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Evolving Asia-Pacific dairy market spurs investment in ice cream production

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The ice cream market in Indonesia and the broader Asia-Pacific market is growing. With consumers using their rising disposable income to buy high-quality ice creams, there are opportunities for new products to grow quickly. Yili Group experienced fast growth when it introduced Joyday, leading it to invest in an ice cream factory in Indonesia.

Ice creams and frozen desserts were one of the fastest-growing food products in Indonesia in 2019, continuing a multi-year growth streak for the category.1​ From 2014 to 2019, the retail value of ice cream and frozen desserts sold in Indonesia climbed from $286.3m to $416.9m, a 46% rise in just six years. Growth in ice cream and frozen dessert sales outpaced that of the broader snack market.

The category is forecast to benefit from increased disposable income in Asia-Pacific. GDP per capita in the East Asia and Pacific region hit $11,500 in 2019, up from less than $7,000 a decade earlier.2​ The growth stalled in the pandemic-affected 2020 but Mordor Intelligence analysts see “a rising trend of disposable incomes in the coming years​.”3​ As “the greater part of the disposable income is spent on food​,” the analysts expect consumption of ice cream to increase as people become wealthier.

As disposable income rises, the ice cream people eat is changing, with the analysts noting the growth of health-conscious consumers who want high-quality ingredients and will pay premium prices. The trend has benefited Joyday ice cream, which has expanded to 260 Indonesian cities since it came to market in 2018. Joyday is made with milk and high-quality ingredients, aligning it with consumer trends, and comes in varieties such as mung bean that cater to health-conscious consumers.

Research suggests the growth will continue. From 2020 to 2025, the Indonesian ice cream market is tipped to achieve a compound annual growth rate (CAGR) of 7%, bringing the value of the sector up toward $1bn by the end of the period.4​ The forecast growth underpins the decision of the United States Department of Agriculture to name ice cream as one of the seven best prospective products for the Indonesian food retail market.1

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Building Indonesia’s biggest ice cream factory

Yili responded to the growth of Joyday by choosing Indonesia as the site for its first self-built factory in Southeast Asia, thereby furthering a globalization strategy defined by a philosophy of mutual development. The philosophy has led Yili to collaborate with global partners and participate in local communities to drive personal and economic growth.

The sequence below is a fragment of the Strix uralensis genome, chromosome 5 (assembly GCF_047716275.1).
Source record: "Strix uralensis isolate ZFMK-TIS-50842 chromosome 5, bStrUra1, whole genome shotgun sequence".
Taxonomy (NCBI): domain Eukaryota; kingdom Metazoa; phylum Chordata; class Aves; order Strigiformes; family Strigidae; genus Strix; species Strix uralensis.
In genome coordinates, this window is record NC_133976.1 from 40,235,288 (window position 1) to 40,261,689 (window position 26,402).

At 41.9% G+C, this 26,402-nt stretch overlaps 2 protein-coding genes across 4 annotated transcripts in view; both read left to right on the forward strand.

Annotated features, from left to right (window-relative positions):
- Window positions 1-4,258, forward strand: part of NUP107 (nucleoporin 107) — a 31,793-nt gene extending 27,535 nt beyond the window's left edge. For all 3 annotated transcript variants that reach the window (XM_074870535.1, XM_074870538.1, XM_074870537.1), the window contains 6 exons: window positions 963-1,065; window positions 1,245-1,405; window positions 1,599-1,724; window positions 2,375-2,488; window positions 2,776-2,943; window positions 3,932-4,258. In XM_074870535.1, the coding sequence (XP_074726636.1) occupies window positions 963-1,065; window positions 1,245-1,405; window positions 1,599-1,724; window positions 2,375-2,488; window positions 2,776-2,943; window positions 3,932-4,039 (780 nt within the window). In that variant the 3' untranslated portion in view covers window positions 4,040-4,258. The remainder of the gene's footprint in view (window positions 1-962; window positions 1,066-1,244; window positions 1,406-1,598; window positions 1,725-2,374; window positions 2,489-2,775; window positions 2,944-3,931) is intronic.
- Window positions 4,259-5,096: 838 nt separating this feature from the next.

The opening of the factory gives Yili dual centers in Southeast Asia, with the Indonesian plant joining an existing ice cream production base in Thailand, and positions the company to strengthen its ties to local partners. When the second phase of the project is complete, the facility will have a daily production capacity of 4m ice cream products. Yili expects the plant to be the largest ice cream factory in Indonesia, with daily production capacity rising from 159 tons to 343 tons once the second phase of the project is operational.

Having invested RMB 867m ($136m), Yili has now finished the first phase of the project. The resulting factory features Internet of Things devices and big data analytics, enabling Yili to easily monitor the energy system and water treatment system, fully automate the production lines, and run the cooling system without manpower.

Sustainability is another focus of the facility. Yili has adopted a green supply chain management strategy and built a wastewater treatment system with a daily capacity of 2,800 tons. Reclaimed water is used for irrigation of plants in the factory, saving 4,000 tons of water per year, and the use of high-efficiency, energy-saving motors and natural gas boilers helped to cut electricity consumption by 1.21m kilowatt-hours a year and carbon dioxide emissions by 8,029 tons a year.

The investments in sustainability position Yili to better serve people and the planet by producing ice creams to meet rising demand in Indonesia and overseas while minimizing its environmental impact. 

References

  1. Yuningsih, N. Report Name: Retail Foods​.
  2. GDP per capita (current US$) - East Asia & Pacific.
  3. Asia-pacific Ice-Cream market.
  4. Indonesia: Ice cream market size, growth, forecast.